The basic principle behind the collector vehicle experience is raw emotion.
Barrett-Jackson week can wring out a whole bunch of feelings that are not always hidden far below the surface.
The one emotional experience shared by every car guy is nostalgia.
There is a reason for that favorite car from the past that put an emotional headlock on us and never let go- even when we screamed “Uncle”.
Sometimes it may have to be that very car- the one that defined us in our reckless youth. Or maybe it was a car that an influential person in our lives owned at a particularly impressionable time of our lives. Either way, it is pure nostalgia and absence does indeed make the heart grow fonder when it comes to car memories.
Nostalgia is big business, so Friday at Barrett-Jackson is a day when the big boys come to play and pay serious coin for nostalgia. So another emotion bundle at Barrett- Jackson is shock and awe.
Many rides went well past 100 grand on Day 4 as the stakes got higher, and shock and awe rose to dangerous levels. Our favorite bid was a beautiful 1957 Desoto that muscled its hemi-powered way to $170,000 at Barrett-Jackson.
These cars are as rare as Sierra Club members with BP shares and may represent Virgil (Fins) Exner’s finest hour.
Despite 100 grand Friday, relief is another emotion that springs to mind at Barrett-Jackson. The prices at Barrett-Jackson have leveled off, instead of plummeting off a Wile E Coyote cliff – or rising at clinically insane levels.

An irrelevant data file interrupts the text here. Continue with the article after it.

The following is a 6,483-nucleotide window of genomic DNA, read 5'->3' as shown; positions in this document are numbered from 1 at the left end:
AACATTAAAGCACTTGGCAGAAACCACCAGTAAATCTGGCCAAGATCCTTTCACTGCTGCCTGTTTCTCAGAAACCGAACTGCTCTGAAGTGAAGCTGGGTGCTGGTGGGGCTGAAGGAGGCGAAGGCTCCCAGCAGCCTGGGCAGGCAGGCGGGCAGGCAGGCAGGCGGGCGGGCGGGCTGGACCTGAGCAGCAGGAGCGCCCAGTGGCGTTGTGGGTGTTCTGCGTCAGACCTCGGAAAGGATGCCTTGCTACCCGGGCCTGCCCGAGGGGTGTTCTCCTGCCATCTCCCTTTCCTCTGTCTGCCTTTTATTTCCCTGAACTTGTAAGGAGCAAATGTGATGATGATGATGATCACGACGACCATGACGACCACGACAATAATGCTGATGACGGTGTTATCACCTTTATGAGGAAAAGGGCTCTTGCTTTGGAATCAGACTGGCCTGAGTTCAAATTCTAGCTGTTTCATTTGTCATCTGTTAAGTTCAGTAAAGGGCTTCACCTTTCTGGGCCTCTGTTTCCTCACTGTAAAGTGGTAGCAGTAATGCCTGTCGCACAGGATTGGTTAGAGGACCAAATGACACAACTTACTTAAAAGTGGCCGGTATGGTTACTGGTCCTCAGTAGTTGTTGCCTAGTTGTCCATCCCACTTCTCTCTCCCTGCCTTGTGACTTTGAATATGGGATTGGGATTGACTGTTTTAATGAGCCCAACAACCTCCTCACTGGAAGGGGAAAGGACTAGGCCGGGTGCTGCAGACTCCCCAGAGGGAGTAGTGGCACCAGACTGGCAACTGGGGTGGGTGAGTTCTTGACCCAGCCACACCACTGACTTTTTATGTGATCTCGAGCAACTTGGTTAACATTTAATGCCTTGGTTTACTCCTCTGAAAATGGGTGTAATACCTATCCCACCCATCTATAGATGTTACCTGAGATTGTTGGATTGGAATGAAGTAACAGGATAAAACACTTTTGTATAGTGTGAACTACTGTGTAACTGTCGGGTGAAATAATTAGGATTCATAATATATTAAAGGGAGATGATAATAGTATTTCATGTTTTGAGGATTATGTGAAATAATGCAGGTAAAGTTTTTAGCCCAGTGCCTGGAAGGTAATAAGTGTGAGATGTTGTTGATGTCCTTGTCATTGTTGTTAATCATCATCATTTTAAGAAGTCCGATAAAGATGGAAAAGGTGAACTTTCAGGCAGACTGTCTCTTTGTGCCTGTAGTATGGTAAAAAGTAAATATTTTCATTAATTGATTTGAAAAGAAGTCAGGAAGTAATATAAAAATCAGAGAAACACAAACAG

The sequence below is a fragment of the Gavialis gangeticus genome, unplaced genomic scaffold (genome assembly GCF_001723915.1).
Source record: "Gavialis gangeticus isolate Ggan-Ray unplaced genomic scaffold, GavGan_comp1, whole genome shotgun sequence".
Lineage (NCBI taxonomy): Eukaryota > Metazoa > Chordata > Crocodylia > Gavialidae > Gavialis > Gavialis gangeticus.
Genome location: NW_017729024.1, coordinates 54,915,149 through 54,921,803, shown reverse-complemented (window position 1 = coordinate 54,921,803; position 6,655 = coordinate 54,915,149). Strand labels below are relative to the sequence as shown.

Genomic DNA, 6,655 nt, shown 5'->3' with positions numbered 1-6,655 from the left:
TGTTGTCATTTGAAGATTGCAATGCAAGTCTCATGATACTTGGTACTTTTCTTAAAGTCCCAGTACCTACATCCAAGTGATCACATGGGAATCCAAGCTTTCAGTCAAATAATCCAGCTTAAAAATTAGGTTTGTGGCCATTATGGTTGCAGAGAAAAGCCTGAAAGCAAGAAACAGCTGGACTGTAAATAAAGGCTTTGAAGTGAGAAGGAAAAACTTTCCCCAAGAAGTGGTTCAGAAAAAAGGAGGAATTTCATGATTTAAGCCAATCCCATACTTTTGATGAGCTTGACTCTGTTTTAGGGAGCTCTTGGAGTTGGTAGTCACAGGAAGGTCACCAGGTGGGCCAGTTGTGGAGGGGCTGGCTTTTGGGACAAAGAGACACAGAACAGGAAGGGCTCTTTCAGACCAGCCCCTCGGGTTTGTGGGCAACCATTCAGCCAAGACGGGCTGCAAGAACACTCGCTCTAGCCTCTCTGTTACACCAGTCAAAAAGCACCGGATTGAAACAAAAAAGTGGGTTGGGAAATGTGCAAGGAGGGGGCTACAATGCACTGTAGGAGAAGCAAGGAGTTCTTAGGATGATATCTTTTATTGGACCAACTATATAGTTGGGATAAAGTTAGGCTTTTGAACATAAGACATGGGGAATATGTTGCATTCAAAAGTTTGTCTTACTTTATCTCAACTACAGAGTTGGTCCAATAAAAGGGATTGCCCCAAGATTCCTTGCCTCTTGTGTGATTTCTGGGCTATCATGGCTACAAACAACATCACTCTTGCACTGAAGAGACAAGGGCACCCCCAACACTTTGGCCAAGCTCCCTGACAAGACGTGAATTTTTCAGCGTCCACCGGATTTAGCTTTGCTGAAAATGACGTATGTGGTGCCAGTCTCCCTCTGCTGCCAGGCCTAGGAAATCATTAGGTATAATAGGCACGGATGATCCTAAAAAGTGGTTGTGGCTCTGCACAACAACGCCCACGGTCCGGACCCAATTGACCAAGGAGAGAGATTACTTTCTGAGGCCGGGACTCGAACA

Patience is an emotion that every car guy on a budget needs in his life. Your dream car may have been onstage, but you may require several years to fix up a rough-looking relative of the Barrett-Jackson car.
Incidentally, the monster 454 GM engine that sold for Somali pirate ransom money will be coming soon to a GM dealership near you, including one that advertises with us. Patience will pay off in both cases.
Curiosity is an emotion that is always a big part of Barrett- Jackson. We were most curious about the 1947 Chevy cab-over and why the customizer put that ugly-ass modern box on the truck.
But perhaps the biggest emotion of the day was sympathy. Two cherished vehicles were sold today (and one earlier this week) by the surviving family members of departed collector car owners. The sales were very tough on the families and many tears were shed by the families as the cars sold to new owners.
The decision to sell a prized vehicle is really none of our business, but it is easy to feel sorry for the families because so much of the person was obviously in the cars they loved.
Check back tomorrow for a look at Day 5.
It is going to be very interesting in a Kennedy grassy knoll ambulance kind of way…
Jim Sutherland @mystarcollectorcar.com